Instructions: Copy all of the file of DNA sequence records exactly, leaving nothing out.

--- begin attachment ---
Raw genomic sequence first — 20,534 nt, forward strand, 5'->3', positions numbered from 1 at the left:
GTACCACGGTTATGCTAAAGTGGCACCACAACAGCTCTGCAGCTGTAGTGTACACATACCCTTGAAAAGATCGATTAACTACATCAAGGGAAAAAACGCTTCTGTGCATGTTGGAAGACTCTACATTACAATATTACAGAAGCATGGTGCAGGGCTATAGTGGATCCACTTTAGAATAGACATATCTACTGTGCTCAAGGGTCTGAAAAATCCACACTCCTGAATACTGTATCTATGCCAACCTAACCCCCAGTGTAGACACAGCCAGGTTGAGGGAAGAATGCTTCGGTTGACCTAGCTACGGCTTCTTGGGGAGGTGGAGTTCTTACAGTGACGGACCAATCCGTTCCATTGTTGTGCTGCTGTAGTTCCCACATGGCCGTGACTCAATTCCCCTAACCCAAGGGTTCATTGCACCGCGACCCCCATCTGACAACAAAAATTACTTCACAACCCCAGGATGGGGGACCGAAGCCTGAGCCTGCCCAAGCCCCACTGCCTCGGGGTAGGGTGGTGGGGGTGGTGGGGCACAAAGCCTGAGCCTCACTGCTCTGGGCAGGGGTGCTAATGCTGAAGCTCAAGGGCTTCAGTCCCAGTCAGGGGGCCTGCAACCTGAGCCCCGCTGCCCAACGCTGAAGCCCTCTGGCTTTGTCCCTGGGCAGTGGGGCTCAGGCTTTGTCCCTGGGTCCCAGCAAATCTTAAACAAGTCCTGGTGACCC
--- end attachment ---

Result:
Raw genomic sequence first — 20,534 nt, forward strand, 5'->3', positions numbered from 1 at the left:
GTACCACGGTTATGCTAAAGTGGCACCACAACAGCTCTGCAGCTGTAGTGTACACATACCCTTGAAAAGATCGATTAACTACATCAAGGGAAAAAACGCTTCTGTGCATGTTGGAAGACTCTACATTACAATATTACAGAAGCATGGTGCAGGGCTATAGTGGATCCACTTTAGAATAGACATATCTACTGTGCTCAAGGGTCTGAAAAATCCACACTCCTGAATACTGTATCTATGCCAACCTAACCCCCAGTGTAGACACAGCCAGGTTGAGGGAAGAATGCTTCGGTTGACCTAGCTACGGCTTCTTGGGGAGGTGGAGTTCTTACAGTGACGGACCAATCCGTTCCATTGTTGTGCTGCTGTAGTTCCCACATGGCCGTGACTCAATTCCCCTAACCCAAGGGTTCATTGCACCGCGACCCCCATCTGACAACAAAAATTACTTCACAACCCCAGGATGGGGGACCGAAGCCTGAGCCTGCCCAAGCCCCACTGCCTCGGGGTAGGGTGGTGGGGGTGGTGGGGCACAAAGCCTGAGCCTCACTGCTCTGGGCAGGGGTGCTAATGCTGAAGCTCAAGGGCTTCAGTCCCAGTCAGGGGGCCTGCAACCTGAGCCCCGCTGCCCAACGCTGAAGCCCTCTGGCTTTGTCCCTGGGCAGTGGGGCTCAGGCTTTGTCCCTGGGTCCCAGCAAATCTTAAACAAGTCCTGGTGACCC